It’s Not About Other People’s Rights

LGBTIQ community march in Havana, Cuba. May 11, 2019. By Alba Graciela

By Carlos Manuel Alvarez (El Estornudo)

HAVANA TIMES – A reading of what’s recently happened after the new Family Act was voted in on September 25, featuring some new rights, will say that it was the direct and exclusive result of a struggle fought by the community that benefits from this. But that isn’t true. In Cuba or anywhere else in the world.

Homosexual couples will be able to get married but not only thanks to the historic, legitimate, fierce, and yet still not self-sufficient struggle of sexual minorities for the full recognition and approval of their basic rights. For that reason, it’s becoming more and more important to understand Cuba from a contemporary, global perspective and not from the point of view that it is an exception.

The social system is being pulled at from all angles and the Government navigates latent conflicts, preferably in its own favor: it pressures, drains and equalizes using non-transparent repression. It especially works to split up dissident identities: pitching Blacks against Blacks, gays against gays, indigenous against indigenous, diluting any cross-sectional understanding of politics and, of course, the chance for structural change, that is, awareness of the current economic situation and how it correlates in social groups and classes.

Beyond the libertarian slogans that populate the messianic space of exile from the Castros’ Cuba, a specific interpretation of the dictatorship and Cubans recognizes that rights perforate totalitarianism’s iron gate and that the totalitarian State normally grants rights elusively, if they don’t undermine their control, their idea of government. The totalitarian State isn’t going to admit it’s cracking, and every forced adjustment will be presented as something they themselves choose.

So, why do we have to believe it? Whose interests is it in for us to believe it? Everyone who has a relationship with the totalitarian State, and this includes both those who legitimize it, as well as those who reject it wholeheartedly. That’s because it isn’t a question of rejecting it, but of transcending it.

Political prisoners aren’t abstract entities. The San Isidro Movement or UNPACU aren’t abstract entities. The unprecedented climate of protests isn’t abstract. None of this is there just for someone – you – to defend it. They are also there to be expressed themselves.

Political negotiation includes concessions and pacts. Some happen unofficially, in the moment, like now. Many things have been conquered on the street, even if official propaganda isn’t going to admit this (who thought they ever would?), and even though the opposition’s prevailing rhetoric believes that the only thing that can and should be won on the street is overthrowing those in power, and that everything else is a distraction. Regardless of what people who voted “NO” believe, and the people who voted “YES” think, the Family Act has also been passed thanks to the bodies of political prisoners, the people who have had to tragically go into exile, even when these very people don’t see the new Act as a win for themselves.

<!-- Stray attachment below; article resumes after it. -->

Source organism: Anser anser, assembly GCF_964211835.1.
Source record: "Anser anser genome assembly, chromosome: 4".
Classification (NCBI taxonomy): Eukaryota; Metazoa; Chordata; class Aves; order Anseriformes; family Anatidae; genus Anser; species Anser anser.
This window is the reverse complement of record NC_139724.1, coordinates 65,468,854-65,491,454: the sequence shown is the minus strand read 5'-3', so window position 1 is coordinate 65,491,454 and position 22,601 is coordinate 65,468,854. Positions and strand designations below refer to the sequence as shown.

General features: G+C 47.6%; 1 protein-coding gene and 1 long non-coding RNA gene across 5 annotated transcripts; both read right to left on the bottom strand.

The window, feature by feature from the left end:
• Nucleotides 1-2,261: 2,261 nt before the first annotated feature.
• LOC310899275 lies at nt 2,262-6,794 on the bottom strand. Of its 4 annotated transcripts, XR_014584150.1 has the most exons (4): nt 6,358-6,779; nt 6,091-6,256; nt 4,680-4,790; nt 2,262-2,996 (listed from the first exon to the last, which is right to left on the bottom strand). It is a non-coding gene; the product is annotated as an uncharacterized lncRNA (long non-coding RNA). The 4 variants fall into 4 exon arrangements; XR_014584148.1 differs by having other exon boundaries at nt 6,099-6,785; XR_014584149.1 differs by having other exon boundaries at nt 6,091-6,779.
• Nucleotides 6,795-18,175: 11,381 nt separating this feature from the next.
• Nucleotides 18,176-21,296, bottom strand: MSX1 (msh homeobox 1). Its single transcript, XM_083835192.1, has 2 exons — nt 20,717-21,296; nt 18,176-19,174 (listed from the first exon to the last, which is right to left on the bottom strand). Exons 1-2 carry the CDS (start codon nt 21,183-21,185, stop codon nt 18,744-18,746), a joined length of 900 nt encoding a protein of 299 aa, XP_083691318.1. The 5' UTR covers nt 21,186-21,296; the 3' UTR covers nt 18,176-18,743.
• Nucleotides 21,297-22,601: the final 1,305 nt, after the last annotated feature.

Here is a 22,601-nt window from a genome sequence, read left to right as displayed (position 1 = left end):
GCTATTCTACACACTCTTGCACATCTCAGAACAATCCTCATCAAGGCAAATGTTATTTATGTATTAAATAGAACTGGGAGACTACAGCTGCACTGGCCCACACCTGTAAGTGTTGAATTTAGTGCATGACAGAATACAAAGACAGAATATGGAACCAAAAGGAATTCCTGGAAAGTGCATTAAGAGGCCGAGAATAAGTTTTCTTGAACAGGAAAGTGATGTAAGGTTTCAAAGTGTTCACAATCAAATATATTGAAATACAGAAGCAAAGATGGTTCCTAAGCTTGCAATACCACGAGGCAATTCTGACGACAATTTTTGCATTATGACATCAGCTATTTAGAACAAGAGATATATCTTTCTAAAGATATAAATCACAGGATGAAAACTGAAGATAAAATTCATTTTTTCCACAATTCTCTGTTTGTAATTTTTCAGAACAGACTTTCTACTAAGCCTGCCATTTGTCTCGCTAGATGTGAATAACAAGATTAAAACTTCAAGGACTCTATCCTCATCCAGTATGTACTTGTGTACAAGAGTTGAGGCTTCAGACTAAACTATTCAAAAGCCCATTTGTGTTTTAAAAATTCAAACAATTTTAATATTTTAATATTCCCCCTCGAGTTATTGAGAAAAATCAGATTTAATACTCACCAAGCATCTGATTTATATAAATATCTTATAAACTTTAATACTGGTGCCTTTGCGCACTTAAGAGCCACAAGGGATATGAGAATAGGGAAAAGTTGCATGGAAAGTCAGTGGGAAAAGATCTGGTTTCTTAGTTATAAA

Cubans live their day-to-day lives swayed by authoritarian rhetoric: they seek it out and find it in Kendall, Lavapies or Calimete. While democracy doesn’t come just from those in power. In fact, you find the least amount of democracy in the Government’s “democratic gestures”; at this time, they are mostly liberal automatisms.

There are ways for a democratic efforts to exist in every transition, even when things come to a grinding halt. The San Isidro movement lived in democracy, to give you an example that I hold dear in my heart. It proved a point, it didn’t pontificate. They didn’t say: “Tomorrow, we’ll all have equal rights,” but rather said: “Well, I’m going to live how I’m supposed to, let’s see how it goes.” There is a group that sacrifices itself, and this gesture also ensures other people’s rights. A political avant-garde.

The bigger picture for humanists is that there aren’t other people rights. If a homosexual person gets married, I can also get married. However, among Cubans, there is a conservative and reactionary discourse that is used as a means to an end, defending political prisoners. It’s scary. Prisoners are also locked behind bars because of everyone else.

Only the perspective of democracy as individual, but also supportive forces, will stop dissident bodies from being revictimized. An ecumenical interpretation of civil commitment (political opinions about manipulated issues don’t matter as they are spun into mad stories, e.g. the embargo, annexation, war, the preservation of socialism, the ideological weight they hold as subjects matters instead), and the convergent understanding of subordinate identities. Likewise, specific achievements, denial, oversight or silence surrounding somebody else’s words and actions, are all authoritarian methods – their education, their mark – and this can be found both among those who voted YES , as well as those who voted NO.

In short: there is no Family Act without the 11J protests because somebody else’s body is paying for my privilege. That’s a historic truth, it’s up you to admit it or not.

Read more from Cuba here on Havana Times